Photos taken a while ago when I visited the Kansai region of Japan for a business/leisure trip. There is so much to do in Kansai and I ended up spending a couple of days in Kyoto alone. All photos in this post is taken within a day of walking trip in Kyoto – so if you’re looking for a one day visit guide in Kyoto then this is a great post to read :)
A list of places visited for this post:
- Kiyomizu-dera Temple
- Sannen-zaka and Ninen-zaka
- Nene no Michi
- Maruyama-koen Park
- Kodaiji Temple
- Chion-in Temple
- Shoren-in Temple
- Teramachi and Shin-Kyogoku
- Nishiki Market
First up – I took the JR Haruka train from Kansai International Airport to Kyoto. While I was on this train I kept thinking of my previous Kyoto trip 12 years ago – I wondered how much of Kyoto has changed over the years?
As a foreigner visiting Japan, you can get discount Haruka train tickets via booking online on the JR website. Also got myself the special Hello-Kitty ICOCA card – which is an electronic payment card that you can use to buy stuffs and pay for travel fares on trains & buses in the Kansai region.
Managed to grab a snapshot of JR Train conductor-san while he’s checking on other passengers’ ticket.
As for my photography gear, I brought my Sony RX100 II (nice compact camera with zoom lens) and the Full-frame Sony A7ii with only one fixed lens (Sony Carl Zeiss 35mm F2.8) – surprisingly I ended using the Sony A7ii for 95% of the shots for my entire trip.
For me there is something liberating and fun about using only just one focal length to shoot photos in an entire trip – will probably talk more about street/travel photography, camera reviews and other photography stuffs in a separate post :)
By the way, most photos posted here are color-graded in Adobe Lightroom to slightly emulate the color tones of picture films (namely the Kodak Potra 800 and Fuji 160C/400H). The processed photos just look much better than they were straight out of camera.
JR Haruka takes about one and a half hour to reach Kyoto from Osaka. Good idea to bring a book or your portable gaming devices along the journey.
Arrived in Kyoto Station and getting lost.
Take the North exit from Kyoto station and you’ll see the Kyoto Tower and the bus station. From here you take the buses to pretty much any popular tourist attractions in Kyoto.
Heading to Kiyomizu-dera Temple on foot so that I can take street photography shots like this. (I believe it takes about 30 minutes on foot from Kyoto station?)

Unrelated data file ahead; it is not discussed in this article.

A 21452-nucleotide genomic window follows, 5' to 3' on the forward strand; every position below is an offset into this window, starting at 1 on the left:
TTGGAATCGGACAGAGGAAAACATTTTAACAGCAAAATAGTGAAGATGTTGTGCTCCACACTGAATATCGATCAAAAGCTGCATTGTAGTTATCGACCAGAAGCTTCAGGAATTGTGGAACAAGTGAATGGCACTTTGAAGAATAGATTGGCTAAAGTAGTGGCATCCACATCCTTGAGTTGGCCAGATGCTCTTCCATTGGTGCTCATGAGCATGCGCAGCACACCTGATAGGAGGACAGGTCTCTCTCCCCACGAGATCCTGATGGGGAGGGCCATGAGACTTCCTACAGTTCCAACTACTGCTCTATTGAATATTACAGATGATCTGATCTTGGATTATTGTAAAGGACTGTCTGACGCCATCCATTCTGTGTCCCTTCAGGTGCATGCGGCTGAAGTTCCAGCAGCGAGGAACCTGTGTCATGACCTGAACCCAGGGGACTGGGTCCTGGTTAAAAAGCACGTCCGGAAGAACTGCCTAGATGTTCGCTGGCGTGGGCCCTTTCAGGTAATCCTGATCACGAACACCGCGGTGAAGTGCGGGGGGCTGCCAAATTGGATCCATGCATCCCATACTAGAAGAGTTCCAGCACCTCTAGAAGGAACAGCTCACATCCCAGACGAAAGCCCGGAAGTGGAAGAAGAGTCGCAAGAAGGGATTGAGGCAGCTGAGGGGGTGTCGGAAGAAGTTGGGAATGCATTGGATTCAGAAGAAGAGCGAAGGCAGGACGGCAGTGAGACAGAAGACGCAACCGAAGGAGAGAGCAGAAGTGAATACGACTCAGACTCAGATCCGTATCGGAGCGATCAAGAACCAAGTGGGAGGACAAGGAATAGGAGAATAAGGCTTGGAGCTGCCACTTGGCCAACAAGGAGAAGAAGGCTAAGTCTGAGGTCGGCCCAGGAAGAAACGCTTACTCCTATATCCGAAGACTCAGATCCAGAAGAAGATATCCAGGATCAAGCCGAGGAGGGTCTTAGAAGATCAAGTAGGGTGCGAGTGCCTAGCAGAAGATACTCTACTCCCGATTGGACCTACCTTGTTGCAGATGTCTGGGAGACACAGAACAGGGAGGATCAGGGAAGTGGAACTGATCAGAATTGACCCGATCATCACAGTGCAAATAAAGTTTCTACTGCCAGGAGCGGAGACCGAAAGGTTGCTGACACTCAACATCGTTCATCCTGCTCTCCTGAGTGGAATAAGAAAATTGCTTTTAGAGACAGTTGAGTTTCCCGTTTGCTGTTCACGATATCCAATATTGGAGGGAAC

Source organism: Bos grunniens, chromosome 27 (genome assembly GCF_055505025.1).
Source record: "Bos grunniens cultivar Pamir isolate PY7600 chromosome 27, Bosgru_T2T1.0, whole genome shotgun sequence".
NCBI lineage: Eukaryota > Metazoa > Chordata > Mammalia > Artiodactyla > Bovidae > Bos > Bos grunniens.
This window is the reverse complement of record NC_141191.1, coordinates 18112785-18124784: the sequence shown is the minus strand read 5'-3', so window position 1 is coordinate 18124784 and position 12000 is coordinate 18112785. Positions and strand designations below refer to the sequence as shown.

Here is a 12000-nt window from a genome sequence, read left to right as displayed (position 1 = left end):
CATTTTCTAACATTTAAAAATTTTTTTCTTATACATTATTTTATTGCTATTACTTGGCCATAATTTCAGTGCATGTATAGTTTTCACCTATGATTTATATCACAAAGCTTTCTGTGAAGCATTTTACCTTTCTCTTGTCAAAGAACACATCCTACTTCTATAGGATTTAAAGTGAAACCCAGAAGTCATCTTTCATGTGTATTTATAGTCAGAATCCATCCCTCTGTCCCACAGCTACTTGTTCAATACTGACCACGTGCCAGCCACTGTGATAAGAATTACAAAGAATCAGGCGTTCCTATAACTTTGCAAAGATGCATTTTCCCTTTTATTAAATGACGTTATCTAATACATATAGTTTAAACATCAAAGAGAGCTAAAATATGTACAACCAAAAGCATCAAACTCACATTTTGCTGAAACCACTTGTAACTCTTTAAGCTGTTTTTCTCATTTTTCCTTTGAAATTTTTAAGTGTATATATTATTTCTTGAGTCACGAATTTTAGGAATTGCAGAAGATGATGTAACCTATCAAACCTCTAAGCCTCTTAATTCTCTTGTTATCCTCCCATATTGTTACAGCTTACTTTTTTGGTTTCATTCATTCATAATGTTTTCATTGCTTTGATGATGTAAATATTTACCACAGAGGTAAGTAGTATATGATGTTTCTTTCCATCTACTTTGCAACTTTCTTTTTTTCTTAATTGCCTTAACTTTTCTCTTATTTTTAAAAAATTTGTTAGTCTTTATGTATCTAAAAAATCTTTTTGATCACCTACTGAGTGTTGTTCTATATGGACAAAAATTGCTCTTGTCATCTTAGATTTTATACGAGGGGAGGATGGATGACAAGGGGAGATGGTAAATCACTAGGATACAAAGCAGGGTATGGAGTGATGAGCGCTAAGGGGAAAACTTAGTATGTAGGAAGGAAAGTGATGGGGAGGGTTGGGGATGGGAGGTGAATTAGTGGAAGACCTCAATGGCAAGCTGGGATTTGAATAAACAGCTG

More street photography shots of random people doing random things :P
Came across a little Shinto shrine on the way (松明殿稲荷神社).
Shichi-jo Dori 七条大橋
Getting a view of Kamo river (鴨川) that runs across Kyoto from north to south. The word ‘Kamo’ in Japanese literally means ‘Duck’ :D
Found a Yamato Transport truck in the wild.
I could have taken this bus heading to Kiyomizu-dera. Decided to continue on foot instead.
Walking past Otani Hombyo 大谷本廟 – a Buddhist temple with a big graveyard of more than 15,000 tombstones. If you’re a Japanese Buddhist history buff then you might want to stop by for a visit.
You know you’re getting closer to Kiyomizu-dera when you see rows of shops selling foods/souvenirs and streets jam-packed with tourists.
Nothing but beautiful paper fans on sale here.
I could still remember that my first visit to Kiyomizu-dera was about 12 years ago, back then the streets here were jam-packed with tourists. Now the streets here are packed with even more tourists @.@
Moar shops, moar tourists.
Danshi koukousei (high school boys) in the wild.
Moar beautiful paper fans.
Cute tiny plates for serving side dishes and/or pickled vegetables. I kinda regret that I didn’t get to buy one :P
And there’s the front temple gate leading to Kiyomizu-dera (which means time to wrestle a good spot from all the other tourists to take pictures)
Love this shot. (and yes the water are for washing your hands before praying)
A gate with a brilliant view of Kyoto city. Unfortunately the area is sealed off so i can’t move closer to shoot ><